We need to ask where our professional knowledge is and if we are creating an environment that fosters meaningful collaboration and mentorship. The National Music Centre can potentially help with this. It would not surprise me if many of you had never heard of the National Music Centre prior to this presentation, what our purpose is and why we matter to Canadians, regardless of where they live in Canada.
     We're headquartered in Calgary, Alberta. We're a non-profit charitable organization. Our vision is to harness the power of music and use it as a way to catalyze innovation, discovery, and renewal of things that matter to Canadians.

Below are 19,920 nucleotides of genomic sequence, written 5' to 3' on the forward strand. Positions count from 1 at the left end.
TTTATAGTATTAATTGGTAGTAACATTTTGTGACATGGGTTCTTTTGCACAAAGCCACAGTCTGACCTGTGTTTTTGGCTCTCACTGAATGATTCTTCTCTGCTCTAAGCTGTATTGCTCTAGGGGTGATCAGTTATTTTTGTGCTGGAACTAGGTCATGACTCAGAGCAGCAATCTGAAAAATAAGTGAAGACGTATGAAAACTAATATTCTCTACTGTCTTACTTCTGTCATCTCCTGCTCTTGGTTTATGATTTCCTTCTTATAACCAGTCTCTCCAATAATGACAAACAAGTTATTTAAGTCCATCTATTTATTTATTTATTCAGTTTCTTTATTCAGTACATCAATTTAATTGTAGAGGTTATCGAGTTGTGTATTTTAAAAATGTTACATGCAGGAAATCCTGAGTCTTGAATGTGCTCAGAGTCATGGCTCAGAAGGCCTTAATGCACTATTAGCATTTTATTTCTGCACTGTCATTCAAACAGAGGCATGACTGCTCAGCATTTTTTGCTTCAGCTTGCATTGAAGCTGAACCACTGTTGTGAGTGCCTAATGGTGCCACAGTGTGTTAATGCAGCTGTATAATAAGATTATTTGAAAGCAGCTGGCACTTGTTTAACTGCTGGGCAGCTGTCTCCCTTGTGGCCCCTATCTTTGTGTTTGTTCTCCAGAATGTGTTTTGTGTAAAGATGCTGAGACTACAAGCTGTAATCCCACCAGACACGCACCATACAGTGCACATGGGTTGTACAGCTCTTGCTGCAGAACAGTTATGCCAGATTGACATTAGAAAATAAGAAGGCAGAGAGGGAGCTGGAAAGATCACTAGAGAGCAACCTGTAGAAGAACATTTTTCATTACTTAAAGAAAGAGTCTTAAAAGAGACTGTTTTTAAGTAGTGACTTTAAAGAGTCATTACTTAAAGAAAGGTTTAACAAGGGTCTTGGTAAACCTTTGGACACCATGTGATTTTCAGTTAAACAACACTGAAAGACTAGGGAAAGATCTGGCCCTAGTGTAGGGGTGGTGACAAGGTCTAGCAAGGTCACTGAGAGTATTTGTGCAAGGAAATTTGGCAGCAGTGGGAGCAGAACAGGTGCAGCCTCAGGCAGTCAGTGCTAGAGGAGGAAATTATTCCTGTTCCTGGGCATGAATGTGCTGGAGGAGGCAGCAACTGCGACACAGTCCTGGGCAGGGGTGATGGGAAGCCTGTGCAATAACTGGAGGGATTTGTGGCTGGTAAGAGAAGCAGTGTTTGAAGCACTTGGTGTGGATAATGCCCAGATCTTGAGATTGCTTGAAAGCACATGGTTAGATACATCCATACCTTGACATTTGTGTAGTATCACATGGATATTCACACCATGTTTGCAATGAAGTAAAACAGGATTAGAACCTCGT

Our mission is to build a home for music in Canada that champions our stories, as a country, through a wide range of programs, including exhibitions that celebrate our history in music, our contributions, our voice, and our identity; education programs for elementary schools that extend beyond traditional music education, that connects core curriculum subjects, including math, science, language arts, social studies, to examples from music. This very successful practice is particularly important for those who might never be exposed to traditional music education; supporting performances of touring Canadian artists across the musical spectrum through live shows that foster, at various stages of an artist's development, their own professional abilities. Finally, inviting an resident incubation programs that nurture the development of new Canadian music for recording artists, composers, as well as performers.